Fewer people seek AI jobs: is the market cooling off, or too hot to handle?

Analysis of Indeed job data shows slump in AI searches, suggesting the pool of available candidates ran dry.
Written by Joe McKendrick, Contributing Writer

Over the past 12 months, AI job-posting growth has slowed, while interest in AI jobs has actually dipped.  

Photo: Joe McKendrick

However, that doesn't mean AI is starting to fade away like some fevered fad. If anything, it may suggest that we've reached the point in which the available applicant pool has dried up. That's the word from the folks at Indeed, who recently published an analysis of AI-related job openings.  

So, is that what's going on?  Or is it the economy, or is interest in AI cooling, or is the market saturated, or is it, as Indeed suggests, depletion of the AI skills pool because everyone who is employable is happily employed?

Indeed poured through its list of AI job postings, and noted that these postings increased by 29% over the past year, between May 2018 and May 2019 -- a fairly torrid growth rate for a job category. However, that pales compared to previous years increases -- AI job openings rose 58% the previous year, and 136% the year before that.
The other side of the equation is interest from job seekers, which has dropped. Searches for AI jobs on Indeed have actually decreased for the first time in three years. From May 2018 to 2019, searches for AI-related jobs on Indeed declined by 15%. Last year at this time, searches increased 32%, and were up 49% two years ago. 

"This year's drop suggests there could be more open jobs than qualified workers to fill them," the report's authors state. "AI job searches don't always keep pace with the number of postings. For example, data scientists are in high demand, and our research shows job postings jumped 31% from 2017 to 2018. During the same period, however, job searches only increased about 14%."

As noted above, AI job openings are still rising. This year, machine learning engineer was the position most in demand, followed by deep learning engineer and senior data scientist. Indeed ranked these positions based on the number of times "AI" or "machine learning" were mentioned in their descriptions. So these are the leading jobs seen in the AI/ML category this year:

  1. Machine learning engineer  
  2. Deep learning engineer    
  3. Senior data scientist
  4. Computer vision engineer
  5. Data scientist
  6. Algorithm developer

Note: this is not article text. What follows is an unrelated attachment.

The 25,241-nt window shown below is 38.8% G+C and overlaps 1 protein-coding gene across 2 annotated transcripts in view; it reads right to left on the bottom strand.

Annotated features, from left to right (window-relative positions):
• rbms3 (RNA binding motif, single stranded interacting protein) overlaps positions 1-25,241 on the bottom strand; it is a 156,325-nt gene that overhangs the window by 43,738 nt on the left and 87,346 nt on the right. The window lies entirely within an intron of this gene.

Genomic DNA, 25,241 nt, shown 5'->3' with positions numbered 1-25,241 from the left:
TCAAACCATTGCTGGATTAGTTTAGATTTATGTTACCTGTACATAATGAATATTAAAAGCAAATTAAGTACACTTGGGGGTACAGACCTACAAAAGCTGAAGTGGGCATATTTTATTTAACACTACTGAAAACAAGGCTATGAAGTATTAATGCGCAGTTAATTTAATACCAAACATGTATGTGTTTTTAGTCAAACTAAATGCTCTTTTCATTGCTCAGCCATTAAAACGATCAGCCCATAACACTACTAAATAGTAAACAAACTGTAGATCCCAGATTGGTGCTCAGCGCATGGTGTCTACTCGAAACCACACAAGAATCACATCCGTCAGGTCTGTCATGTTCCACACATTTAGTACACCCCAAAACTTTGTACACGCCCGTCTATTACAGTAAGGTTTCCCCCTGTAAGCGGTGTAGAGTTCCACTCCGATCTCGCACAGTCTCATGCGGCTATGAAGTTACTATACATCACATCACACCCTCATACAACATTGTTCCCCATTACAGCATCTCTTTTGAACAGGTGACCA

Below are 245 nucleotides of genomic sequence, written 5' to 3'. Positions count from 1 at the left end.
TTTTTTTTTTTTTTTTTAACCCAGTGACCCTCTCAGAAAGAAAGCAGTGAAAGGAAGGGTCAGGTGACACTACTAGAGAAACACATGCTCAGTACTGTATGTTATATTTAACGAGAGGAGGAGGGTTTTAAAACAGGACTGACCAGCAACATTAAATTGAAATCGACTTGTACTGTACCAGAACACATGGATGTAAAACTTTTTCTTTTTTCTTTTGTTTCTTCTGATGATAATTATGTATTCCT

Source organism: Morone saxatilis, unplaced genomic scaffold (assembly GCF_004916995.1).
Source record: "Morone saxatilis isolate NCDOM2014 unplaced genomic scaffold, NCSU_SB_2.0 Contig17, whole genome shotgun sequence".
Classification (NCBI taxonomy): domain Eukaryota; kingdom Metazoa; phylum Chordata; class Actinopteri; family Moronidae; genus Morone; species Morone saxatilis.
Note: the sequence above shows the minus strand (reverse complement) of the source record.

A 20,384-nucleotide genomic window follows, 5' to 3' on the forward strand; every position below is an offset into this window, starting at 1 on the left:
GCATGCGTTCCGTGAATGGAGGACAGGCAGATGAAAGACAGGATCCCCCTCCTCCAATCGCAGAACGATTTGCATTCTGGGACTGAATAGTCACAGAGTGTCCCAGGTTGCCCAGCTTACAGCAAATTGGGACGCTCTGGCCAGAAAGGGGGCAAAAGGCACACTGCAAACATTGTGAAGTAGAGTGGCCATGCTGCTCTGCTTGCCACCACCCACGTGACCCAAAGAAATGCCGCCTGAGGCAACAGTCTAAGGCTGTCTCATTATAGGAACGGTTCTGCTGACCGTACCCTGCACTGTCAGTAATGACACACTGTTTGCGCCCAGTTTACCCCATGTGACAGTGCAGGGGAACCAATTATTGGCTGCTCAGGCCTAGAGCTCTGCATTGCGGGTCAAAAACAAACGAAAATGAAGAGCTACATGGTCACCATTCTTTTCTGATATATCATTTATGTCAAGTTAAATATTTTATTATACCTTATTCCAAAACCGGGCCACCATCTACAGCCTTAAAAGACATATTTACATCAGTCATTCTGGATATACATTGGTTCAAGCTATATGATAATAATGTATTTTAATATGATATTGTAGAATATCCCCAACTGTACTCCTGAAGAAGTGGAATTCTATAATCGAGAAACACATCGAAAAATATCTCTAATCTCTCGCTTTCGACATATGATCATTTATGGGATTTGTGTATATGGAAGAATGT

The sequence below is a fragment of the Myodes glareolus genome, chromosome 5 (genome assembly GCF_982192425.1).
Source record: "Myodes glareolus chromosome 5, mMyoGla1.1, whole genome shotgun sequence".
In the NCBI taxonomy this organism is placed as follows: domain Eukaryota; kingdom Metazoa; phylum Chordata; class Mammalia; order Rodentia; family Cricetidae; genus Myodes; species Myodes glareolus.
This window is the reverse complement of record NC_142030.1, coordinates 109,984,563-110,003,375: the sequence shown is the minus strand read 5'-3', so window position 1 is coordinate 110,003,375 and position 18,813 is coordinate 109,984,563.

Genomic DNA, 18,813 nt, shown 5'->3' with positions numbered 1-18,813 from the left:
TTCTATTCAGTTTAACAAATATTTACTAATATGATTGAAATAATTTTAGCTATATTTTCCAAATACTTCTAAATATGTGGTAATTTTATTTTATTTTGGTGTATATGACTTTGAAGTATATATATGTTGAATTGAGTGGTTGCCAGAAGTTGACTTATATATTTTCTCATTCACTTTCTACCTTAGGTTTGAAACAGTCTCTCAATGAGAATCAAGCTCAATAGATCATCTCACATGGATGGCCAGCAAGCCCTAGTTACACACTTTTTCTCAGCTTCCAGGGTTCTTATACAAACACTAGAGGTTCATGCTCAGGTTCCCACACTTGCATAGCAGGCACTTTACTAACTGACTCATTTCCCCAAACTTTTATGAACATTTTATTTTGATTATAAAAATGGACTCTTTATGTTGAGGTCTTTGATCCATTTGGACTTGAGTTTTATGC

7. Junior data scientist
  8. Developer consultant
  9. Director of data science
  10. Lead data scientist

So, machine learning engineers are the hottest commodity. The study's authors provide a job description as well: "Machine learning engineers develop devices and software that use predictive technology, such as Apple's Siri or weather-forecasting apps. They ensure machine learning algorithms have the data that needs to be processed, and analyze huge amounts of real-time data to make machine learning models more accurate." 

There are a number if new titles on this years list. Deep learning engineer, for example, came from nowhere to occupy second place. Indeed defines the position this way: "Deep learning engineers develop programming systems that mimic brain functions, among other tasks. These engineers are key players in three rapidly growing fields: autonomous driving, facial recognition and robotics. 

Other new jobs that made it on this year's top- 10 list include: senior data scientist, junior data scientist, developer consultant, director of data science, and lead data scientist.
Positions that fell off the list since last year include: director of analytics; statistician; principal scientist; computer scientist; research engineer; and data engineer.

The Indeed authors such these changes "could reflect the growing demand for data scientists at all types of companies; many employers now need a whole data science team, with staff from junior to director levels. By comparison, the 2018 list contained data science jobs that were more generic, such as data scientist, principal scientist and computer scientist. Hiring for a range of experience levels appeals to a wider range of talent, which can help organizations better compete in the tight labor market."   

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